The Malcontent is a pseudonymous Essay Daily feature in which we invite writers to put on their black hats and write against the things that we all seem to love. You know: puppies, nature, Montaigne, Didion, Baldwin, Seneca, even love itself. In our private, cranky hearts, we wonder how much good universal praise does anyone.As Edward Abbey puts it in Desert Solitaire: “Nobody particularly enjoys the role of troublemaker. But when most writers are unwilling to take chances, afraid to stick their necks out on any issue, then a few have to take on the burden of all and do more than their share.”
Critics have really come hard at this movie. I haven't seen a pan-fest, a fuck-you to a movie like this in a while, and that is an interesting reaction… Criticism [is] a profession that in many cases is very imperiled by the state of the way that culture is consumed, the rise of fan culture relative to the merits of criticism, the way that the media has been completely distorted and somewhat destroyed over the course of the last twenty years, the way that the internet has, y'know, annihilated people's ideas of what is and isn't good, what is and is not quality thinking. Critics obviously are under fire in a meaningful way so a movie like [Malcolm & Marie] feels like an even stronger attack than it might have ten or fifteen years ago.
Do you remember those antidepressants I was on? I’m not on them anymore. I’m not doing well. I’m really, really not doing well. I’ve never been clean. And I don’t plan on getting clean. I’m a piece of shit. I’m a liar… I cheated on you. I fucked your friends. God, I feel like I’m crazy… I’ve stolen from your mother. And you know what the fucked up thing is? I don’t even care. I don’t mind. Because I deserve it. Tell me where the fucking pills are. Tell me where the pills are.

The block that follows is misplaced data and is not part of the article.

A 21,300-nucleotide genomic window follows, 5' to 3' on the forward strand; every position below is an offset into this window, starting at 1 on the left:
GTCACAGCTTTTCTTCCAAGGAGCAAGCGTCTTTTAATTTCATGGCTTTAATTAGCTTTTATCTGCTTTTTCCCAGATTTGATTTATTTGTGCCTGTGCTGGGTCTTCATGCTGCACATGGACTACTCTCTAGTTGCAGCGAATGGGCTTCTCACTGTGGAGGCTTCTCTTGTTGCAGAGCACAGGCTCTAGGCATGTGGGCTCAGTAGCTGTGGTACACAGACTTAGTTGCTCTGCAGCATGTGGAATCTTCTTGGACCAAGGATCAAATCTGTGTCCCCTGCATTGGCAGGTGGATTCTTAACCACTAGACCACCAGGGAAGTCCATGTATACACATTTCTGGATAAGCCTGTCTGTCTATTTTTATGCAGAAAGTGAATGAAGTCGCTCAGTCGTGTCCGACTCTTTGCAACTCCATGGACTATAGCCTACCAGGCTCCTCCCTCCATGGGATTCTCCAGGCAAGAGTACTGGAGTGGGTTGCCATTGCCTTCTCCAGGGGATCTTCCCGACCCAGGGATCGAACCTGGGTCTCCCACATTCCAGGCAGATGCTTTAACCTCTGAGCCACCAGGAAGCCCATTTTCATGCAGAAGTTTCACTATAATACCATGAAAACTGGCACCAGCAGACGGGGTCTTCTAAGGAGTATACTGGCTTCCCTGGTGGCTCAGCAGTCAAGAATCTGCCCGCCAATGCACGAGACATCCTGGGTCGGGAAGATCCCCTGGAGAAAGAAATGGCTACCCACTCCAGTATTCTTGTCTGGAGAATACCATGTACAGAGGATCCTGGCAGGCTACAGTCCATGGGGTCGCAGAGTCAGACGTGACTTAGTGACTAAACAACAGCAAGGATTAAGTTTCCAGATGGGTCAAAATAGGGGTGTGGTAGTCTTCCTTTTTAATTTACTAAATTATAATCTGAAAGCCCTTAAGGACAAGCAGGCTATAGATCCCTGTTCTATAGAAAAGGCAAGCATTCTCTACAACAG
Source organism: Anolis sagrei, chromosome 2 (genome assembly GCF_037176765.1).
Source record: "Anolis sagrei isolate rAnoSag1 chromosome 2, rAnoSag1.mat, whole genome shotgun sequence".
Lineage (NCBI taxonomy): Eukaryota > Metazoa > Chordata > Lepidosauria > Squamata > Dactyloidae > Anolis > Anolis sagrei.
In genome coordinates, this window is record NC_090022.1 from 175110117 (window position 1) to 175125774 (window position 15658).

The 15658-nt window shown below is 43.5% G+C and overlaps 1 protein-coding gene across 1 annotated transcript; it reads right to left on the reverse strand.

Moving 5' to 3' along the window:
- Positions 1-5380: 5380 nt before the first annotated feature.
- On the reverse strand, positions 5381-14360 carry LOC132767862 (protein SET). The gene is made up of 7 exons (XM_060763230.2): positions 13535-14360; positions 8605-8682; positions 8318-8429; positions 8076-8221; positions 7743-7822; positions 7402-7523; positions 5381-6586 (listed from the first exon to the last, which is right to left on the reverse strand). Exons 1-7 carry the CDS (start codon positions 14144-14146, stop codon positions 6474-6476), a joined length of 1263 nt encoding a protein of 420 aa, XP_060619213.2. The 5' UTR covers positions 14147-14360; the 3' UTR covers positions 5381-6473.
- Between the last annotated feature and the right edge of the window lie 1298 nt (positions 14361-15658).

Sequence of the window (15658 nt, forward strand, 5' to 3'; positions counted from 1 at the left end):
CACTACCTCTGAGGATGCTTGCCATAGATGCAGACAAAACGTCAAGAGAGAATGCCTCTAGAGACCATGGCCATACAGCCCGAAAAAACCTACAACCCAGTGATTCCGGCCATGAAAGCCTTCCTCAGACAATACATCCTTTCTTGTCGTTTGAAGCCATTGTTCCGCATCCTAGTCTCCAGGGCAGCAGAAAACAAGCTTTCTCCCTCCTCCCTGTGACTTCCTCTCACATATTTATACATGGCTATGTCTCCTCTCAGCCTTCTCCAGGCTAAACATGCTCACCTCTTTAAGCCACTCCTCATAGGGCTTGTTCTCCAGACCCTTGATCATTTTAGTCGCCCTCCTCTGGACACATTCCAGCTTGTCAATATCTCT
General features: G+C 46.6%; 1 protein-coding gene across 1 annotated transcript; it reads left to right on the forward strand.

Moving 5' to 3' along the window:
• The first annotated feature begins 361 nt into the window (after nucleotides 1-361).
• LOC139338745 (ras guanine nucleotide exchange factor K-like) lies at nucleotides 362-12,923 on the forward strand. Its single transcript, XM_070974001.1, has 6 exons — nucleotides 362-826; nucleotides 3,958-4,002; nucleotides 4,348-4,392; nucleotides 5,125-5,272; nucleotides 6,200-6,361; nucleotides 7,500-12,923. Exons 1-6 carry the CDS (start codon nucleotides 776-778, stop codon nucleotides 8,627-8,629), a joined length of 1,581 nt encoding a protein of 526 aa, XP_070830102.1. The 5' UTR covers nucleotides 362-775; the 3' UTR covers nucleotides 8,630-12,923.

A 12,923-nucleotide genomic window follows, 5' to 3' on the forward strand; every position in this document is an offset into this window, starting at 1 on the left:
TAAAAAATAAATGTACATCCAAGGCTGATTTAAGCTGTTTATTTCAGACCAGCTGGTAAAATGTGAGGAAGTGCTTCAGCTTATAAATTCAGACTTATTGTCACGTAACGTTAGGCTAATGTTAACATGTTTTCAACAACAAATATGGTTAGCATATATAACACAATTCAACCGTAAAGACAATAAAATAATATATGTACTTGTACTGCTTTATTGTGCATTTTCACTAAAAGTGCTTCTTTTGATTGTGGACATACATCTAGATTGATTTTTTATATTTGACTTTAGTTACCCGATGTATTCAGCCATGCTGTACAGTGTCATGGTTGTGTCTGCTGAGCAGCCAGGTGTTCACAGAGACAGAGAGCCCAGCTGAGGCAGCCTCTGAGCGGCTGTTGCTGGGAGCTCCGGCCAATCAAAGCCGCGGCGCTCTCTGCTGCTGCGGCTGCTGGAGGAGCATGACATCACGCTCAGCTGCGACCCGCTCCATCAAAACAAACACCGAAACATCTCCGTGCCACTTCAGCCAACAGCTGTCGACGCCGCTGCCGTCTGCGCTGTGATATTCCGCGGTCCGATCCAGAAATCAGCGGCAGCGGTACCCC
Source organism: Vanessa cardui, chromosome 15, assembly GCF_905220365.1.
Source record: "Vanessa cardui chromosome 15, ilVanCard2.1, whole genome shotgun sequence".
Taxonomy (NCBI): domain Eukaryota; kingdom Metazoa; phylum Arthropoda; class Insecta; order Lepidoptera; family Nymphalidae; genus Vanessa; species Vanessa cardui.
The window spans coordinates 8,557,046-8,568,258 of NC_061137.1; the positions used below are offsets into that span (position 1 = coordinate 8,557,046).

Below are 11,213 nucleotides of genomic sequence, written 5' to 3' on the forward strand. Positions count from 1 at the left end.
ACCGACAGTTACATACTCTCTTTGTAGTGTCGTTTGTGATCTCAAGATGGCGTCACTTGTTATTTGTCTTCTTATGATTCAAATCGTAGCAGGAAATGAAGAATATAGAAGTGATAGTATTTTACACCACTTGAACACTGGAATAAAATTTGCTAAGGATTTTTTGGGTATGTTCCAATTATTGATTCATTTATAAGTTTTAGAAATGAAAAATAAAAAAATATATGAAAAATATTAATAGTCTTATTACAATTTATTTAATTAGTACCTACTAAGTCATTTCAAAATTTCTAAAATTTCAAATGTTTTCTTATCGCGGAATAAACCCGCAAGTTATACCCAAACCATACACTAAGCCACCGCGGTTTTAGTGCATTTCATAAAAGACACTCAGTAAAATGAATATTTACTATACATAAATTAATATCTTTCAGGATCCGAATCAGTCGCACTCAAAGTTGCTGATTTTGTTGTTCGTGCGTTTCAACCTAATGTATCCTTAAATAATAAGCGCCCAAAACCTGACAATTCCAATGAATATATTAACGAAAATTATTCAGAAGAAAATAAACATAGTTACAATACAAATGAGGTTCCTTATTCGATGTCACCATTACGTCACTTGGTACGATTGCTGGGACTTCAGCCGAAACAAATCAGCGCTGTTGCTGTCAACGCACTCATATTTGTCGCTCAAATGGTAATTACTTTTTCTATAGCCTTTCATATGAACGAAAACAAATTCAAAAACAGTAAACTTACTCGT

You say the film is about shame and guilt...Correct? Your words, not mine. All right. Well, I have a question for you, Malcolm. Whose fucking shame? Whose guilt? What the fuck do you know about shame and guilt? You have two parents, no bad habits other than being a fucking prick, and a college education. Your mother is a therapist. Your father is a professor. Your sister works for a think tank in D.C. But out here, on these streets, these smiling fucking rich people, they think you know what it’s like to scrap. Think you fucking lived it. Give me a break. You’re more privileged than the white girl who works for the LA Times, who thinks she’s doing a public service by lifting up your mediocre ass.
Emilio Carrero is a recent postdoctoral fellow in English from the University of Arizona. His work has been published on Terrain.org, Brevity's Nonfiction Blog, and Guernica, and is forthcoming in Kenyon Review Online. He was a 2020 recipient of the Richard Salinas Scholarship from the Aspen Words Institute, and is a 2021 recipient of the Tennessee Williams Scholarship in Nonfiction from the Sewanee Writers’ Conference. He is currently working on a memoir.
The Malcontent is a pseudonymous Essay Daily feature in which we invite writers to put on their black hats and write against the things that we all seem to love.